Connected health and personalization will drive demand for customized medical devices, finds Frost & Sullivan
MOUNTAIN VIEW, Calif. – December 31, 2015 – The proliferation of smartphones and other portable electronic communication devices is setting the stage for the explosive growth of medical devices aiding connected health. The radical advancements in IT, along with the rising demand for healthcare personalization, is expected to accelerate the shift away from hospital care to home and community care over the next decade.
Consumers have shown a preference for medical devices with complex and multiple functionalities. As this complicates the design and production of medical devices, manufacturers are considering new techniques, such as 3D printing. This technique is projected to find fast adoption in medical device prototyping in the initial stages; however, 3D printed implants and prosthesis are forecast to experience considerable application in healthcare.
“3D printing is already being used to make hearing aid shells and aligners for orthodontics,” said Frost & Sullivan’s TechVision Research Analyst Karthik Vishal Lakshmanan. “In future, 3D printing and micromanufacturing are anticipated to serve as the front line technologies in the production of personalized orthopedic or orthotic implants. 3D printing could also help drive mass customization in the medical industry.”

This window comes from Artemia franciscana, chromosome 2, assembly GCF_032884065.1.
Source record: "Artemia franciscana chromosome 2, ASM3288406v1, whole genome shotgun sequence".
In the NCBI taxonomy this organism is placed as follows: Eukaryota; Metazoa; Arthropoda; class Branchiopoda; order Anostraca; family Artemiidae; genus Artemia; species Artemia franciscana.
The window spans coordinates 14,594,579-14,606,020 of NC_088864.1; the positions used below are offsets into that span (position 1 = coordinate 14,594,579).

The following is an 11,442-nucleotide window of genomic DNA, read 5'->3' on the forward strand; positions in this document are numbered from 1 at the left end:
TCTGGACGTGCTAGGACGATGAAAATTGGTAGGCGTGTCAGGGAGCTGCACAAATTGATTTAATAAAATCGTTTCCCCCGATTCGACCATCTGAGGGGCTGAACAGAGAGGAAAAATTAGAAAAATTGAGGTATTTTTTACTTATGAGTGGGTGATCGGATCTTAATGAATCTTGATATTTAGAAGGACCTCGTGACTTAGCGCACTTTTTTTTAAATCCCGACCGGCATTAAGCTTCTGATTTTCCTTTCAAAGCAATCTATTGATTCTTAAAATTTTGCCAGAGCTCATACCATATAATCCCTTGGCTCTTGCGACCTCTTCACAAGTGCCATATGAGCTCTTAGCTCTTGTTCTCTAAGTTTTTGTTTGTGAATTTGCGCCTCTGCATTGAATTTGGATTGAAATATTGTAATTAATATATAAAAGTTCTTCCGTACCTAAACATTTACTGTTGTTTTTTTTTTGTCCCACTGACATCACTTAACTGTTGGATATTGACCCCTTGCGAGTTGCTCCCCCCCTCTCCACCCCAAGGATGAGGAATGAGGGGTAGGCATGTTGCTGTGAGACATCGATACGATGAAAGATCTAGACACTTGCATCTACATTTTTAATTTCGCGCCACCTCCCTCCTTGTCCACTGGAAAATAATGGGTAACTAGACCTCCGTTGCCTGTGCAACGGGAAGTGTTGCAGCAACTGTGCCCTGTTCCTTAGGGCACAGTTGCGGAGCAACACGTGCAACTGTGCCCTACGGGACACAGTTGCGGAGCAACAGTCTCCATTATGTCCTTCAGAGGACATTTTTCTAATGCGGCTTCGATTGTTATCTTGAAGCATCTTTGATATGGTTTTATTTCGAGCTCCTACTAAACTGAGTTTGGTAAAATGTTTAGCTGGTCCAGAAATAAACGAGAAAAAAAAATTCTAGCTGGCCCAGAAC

While all the emerging manufacturing technologies will have a significant impact on medical device manufacturing, low-risk devices may experience a relatively rapid uptake, as they do not require regulatory approvals.
Globally, many OEMs are following different strategies to tackle the intensifying competition in the medical devices industry. In addition to cutting-edge technologies, manufacturers are employing many modern materials and composites such as titanium alloys, novel thermoplastics and fiber materials in medical devices on a large scale.
“The medical device industry is constantly seeking to use diverse materials to deliver high-quality healthcare to consumers,” noted Lakshmanan. “As new composites and materials make their way into medical devices, manufacturers are acknowledging the need to combine these materials to deliver precise output.”
Advances in Medical Manufacturing, part of the TechVision (Medical Devices & Imaging) subscription, offers a detailed account of the various emerging manufacturing technologies and their impact on the medical device manufacturing in the next five years. This research service provides trends, insights, and technologies of focus for stakeholders in this segment. It also presents an overview of technology Megatrends affecting medical devices. It identifies the emerging market needs that are likely to shape R&D efforts in the near future.
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